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Dabrafenib: a new opportunity for the treatment of BRAF V600-positive melanoma

Authors Banzi C, De Blasio S, Lallas A, Longo C, Moscarella E, Alfano R, Argenziano G

Received 31 August 2015

Accepted for publication 24 February 2016

Published 6 May 2016 Volume 2016:9 Pages 2725—2733

DOI https://doi.org/10.2147/OTT.S75104

Checked for plagiarism Yes

Review by Single-blind

Peer reviewers approved by Dr Manfred Beleut

Peer reviewer comments 4

Editor who approved publication: Professor Daniele Santini


Maria Banzi,1 Simona De Blasio,2 Aimilios Lallas,3 Caterina Longo,2 Elvira Moscarella,2 Roberto Alfano,4 Giuseppe Argenziano5

1Department of Medical Oncology, Arcispedale Santa Maria Nuova IRCCS, Reggio Emilia, Italy; 2Skin Cancer Unit, Arcispedale Santa Maria Nuova IRCCS, Reggio Emilia, Italy; 3First Department of Dermatology, Aristotle University, Thessaloniki, Greece; 4Department of Anesthesiology, Surgery and Emergency, 5Dermatology Unit, Second University of Naples, Naples, Italy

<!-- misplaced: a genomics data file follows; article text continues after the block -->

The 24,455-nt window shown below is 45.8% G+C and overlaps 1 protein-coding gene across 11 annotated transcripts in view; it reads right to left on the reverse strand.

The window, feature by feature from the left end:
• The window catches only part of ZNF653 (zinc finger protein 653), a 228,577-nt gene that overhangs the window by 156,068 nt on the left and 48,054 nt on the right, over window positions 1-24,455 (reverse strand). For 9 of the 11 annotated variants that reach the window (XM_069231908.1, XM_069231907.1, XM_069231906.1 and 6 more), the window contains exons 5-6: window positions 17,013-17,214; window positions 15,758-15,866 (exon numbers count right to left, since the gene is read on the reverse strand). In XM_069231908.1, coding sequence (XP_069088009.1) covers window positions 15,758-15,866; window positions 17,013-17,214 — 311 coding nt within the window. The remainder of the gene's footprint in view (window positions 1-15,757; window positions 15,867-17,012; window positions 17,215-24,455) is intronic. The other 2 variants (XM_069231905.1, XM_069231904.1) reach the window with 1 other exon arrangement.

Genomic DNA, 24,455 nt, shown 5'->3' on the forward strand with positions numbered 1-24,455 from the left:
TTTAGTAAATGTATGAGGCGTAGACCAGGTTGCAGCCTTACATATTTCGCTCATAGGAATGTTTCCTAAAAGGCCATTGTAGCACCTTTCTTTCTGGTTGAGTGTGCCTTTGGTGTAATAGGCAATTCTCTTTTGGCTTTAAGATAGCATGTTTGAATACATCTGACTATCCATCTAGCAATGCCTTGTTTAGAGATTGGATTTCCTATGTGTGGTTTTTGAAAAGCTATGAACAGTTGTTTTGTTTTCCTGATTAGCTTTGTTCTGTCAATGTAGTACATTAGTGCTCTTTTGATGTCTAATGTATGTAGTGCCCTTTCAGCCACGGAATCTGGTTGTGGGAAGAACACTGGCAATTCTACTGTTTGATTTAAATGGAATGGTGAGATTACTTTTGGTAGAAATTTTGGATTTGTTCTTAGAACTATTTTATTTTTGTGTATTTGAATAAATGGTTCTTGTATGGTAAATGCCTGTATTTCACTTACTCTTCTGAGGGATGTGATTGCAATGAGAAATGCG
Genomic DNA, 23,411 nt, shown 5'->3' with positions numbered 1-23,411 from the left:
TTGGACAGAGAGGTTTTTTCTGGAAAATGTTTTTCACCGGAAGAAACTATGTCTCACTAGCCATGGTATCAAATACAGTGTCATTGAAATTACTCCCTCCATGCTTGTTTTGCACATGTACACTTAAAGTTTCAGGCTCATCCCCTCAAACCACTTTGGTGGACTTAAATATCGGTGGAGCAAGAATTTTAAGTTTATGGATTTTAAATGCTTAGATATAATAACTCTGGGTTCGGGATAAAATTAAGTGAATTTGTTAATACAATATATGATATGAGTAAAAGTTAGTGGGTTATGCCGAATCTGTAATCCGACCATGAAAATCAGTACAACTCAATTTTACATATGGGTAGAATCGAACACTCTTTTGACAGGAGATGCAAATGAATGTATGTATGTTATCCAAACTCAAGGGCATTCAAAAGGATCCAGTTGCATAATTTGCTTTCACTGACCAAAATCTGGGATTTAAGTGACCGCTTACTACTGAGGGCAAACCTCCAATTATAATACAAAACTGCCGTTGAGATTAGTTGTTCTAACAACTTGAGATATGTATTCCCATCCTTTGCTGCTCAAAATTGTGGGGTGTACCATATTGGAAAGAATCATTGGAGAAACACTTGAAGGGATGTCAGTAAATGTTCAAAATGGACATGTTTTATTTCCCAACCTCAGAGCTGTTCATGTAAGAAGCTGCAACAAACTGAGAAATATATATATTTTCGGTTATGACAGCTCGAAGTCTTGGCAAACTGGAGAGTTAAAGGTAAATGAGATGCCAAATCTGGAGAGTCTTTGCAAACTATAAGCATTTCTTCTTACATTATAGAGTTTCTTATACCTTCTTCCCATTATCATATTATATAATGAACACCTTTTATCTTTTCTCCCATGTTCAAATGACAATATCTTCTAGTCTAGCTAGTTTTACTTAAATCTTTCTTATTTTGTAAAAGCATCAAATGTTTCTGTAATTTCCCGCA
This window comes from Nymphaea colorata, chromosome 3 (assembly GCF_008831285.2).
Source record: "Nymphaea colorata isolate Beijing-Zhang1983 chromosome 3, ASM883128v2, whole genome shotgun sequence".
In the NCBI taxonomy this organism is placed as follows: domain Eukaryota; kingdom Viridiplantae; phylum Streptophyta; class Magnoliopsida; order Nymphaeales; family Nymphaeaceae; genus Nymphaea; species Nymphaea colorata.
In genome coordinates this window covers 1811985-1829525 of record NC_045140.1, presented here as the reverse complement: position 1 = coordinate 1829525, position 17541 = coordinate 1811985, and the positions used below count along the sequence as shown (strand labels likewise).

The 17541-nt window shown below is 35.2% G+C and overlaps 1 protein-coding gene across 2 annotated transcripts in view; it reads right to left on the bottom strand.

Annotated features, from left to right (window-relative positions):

Abstract: Prior to 2011, the 1-year survival rates for patients suffering from advanced or metastatic melanoma was as low as 33%, with a median overall survival of about 9 months. Several chemotherapeutic regimens have been applied, either as monochemotherapy or as polychemotherapy, overall not resulting in an improvement of progression-free or overall survival. Novel insights into the epidemiology and biology of melanoma allowed the development of newer therapies. The discovery of mutations in BRAF, a part of the mitogen-activated protein kinase, allowed the development of two BRAF inhibitors, vemurafenib and dabrafenib, which significantly improved the outcome of metastatic melanoma treatment. This article reviews the mechanism of action, efficacy, and safety profile of dabrafenib. An in-depth knowledge of this medication will encourage clinicians to select the appropriate therapeutic strategy for each patient, as well as to prevent or adequately manage side effects, optimizing, thus, the drug’s applicability.

Keywords: melanoma, BRAF, target therapy, dabrafenib, melanoma survival

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